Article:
03 March 2004
Two elected to National Academy of Engineering
Two campus scientists have been elected to the National Academy of Engineering, bringing to 87 the number of academy members from the Berkeley faculty.
The two new members are Arup Chakraborty, the Warren and Katherine Schlinger Distinguished Professor and chair of chemical engineering, and Richard Newton, professor of electrical engineering and computer science and dean of the College of Engineering. They were among 76 new members and 11 foreign associates announced recently by the academy. This brings the total U.S. membership to 2,174 and the number of foreign associates to 172.
Election to the National Academy of Engineering is among the highest professional distinctions accorded to an engineer.
Adjunct Professor of Journalism Lowell Bergman and colleagues have received a George Polk Award in the labor-reporting category. They were honored for “Dangerous Business,” a PBS Frontline documentary on worker safety at McWane Inc. Frontline collaborated with The New York Times and the Canadian Broadcasting Company on the program. Bergman, who served as served as a writer and correspondent on the film, also won a DuPont-Columbia Award for the piece, as noted previously in the Berkeleyan.
Law School Professor Richard Buxbaum is winner of the campus’s 2004 Stefan A. Riesenfeld Memorial Award. The Berkeley Journal of International Law presents the award annually to an international legal scholar or practitioner who has made an outstanding contribution in the field. Buxbaum was named for his role in helping to establish the campus’s Center for German and European Studies and its Center for Western European Studies, as well as for his service as editor-in-chief of the American Journal of Comparative Law. Buxbaum also served as dean of international and area studies from 1993 to 1999.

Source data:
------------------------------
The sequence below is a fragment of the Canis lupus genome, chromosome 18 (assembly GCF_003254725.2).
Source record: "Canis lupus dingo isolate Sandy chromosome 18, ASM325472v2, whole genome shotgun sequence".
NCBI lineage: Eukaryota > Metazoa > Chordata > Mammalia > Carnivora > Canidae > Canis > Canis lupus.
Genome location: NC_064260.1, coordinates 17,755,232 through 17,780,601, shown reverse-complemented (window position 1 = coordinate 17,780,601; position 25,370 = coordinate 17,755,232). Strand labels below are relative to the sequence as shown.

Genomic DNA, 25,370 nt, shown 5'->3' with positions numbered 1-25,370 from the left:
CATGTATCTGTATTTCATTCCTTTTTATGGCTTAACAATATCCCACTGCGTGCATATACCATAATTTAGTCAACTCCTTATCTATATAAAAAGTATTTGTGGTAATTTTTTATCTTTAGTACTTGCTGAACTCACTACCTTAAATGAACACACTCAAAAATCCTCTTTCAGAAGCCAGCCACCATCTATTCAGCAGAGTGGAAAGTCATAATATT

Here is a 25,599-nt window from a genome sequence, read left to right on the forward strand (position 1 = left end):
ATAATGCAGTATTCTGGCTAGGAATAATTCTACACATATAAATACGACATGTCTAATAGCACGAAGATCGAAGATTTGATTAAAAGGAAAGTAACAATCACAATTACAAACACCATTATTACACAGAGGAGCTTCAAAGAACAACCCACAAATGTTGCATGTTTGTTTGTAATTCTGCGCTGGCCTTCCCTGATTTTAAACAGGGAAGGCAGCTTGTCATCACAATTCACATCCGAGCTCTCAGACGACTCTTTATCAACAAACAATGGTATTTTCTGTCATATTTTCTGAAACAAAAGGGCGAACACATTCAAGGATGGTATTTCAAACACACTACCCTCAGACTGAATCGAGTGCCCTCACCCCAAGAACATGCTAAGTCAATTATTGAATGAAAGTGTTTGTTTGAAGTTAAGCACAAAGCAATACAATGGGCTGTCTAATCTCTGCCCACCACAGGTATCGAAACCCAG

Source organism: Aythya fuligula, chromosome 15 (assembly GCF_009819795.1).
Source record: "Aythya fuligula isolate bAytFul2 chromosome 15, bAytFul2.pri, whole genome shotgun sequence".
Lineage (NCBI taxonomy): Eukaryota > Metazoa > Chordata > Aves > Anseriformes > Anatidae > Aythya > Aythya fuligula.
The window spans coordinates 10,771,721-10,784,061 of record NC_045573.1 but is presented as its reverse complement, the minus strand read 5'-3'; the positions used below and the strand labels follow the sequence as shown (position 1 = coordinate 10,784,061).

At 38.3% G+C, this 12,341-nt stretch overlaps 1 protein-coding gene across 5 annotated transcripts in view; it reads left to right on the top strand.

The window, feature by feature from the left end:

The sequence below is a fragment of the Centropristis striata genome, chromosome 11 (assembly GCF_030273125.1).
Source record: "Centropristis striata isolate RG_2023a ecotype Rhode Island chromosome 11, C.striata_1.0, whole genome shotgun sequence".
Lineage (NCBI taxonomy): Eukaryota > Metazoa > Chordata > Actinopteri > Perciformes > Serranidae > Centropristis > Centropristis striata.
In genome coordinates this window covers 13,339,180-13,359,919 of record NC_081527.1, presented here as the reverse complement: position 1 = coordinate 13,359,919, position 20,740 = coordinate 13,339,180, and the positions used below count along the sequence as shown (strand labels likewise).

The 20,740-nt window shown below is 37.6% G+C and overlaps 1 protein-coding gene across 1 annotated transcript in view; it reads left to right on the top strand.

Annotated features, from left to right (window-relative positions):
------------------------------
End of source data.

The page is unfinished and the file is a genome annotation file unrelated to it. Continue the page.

The John Glenn Institute for Public Service & Public Policy at Ohio State University has named Andy Furco as its first John Glenn Scholar in Service-Learning. A faculty member in Berkeley’s Graduate School of Education, Furco directs the Service-Learning Research and Development Center.
The scholars program is a nationwide competition, funded by the W.K. Kellogg Foundation, recognizing individuals from any discipline whose work helps to advance the understanding or adoption of service-learning in K-12 classrooms. Each scholar is selected on the basis of an essay focusing on a designated issue related to service-learning — a learning modality that combines community service with academic instruction.
Over the past 12 years, Furco has studied and developed service-learning programs in K-12 schools, colleges and universities, and teacher-education programs. His winning paper addresses the need for comprehensive methodologies to evaluate the impact of service-learning on students. The Glenn Institute plans to disseminate work of its John Glenn Scholars in a concise form for use by teachers, policymakers, and others.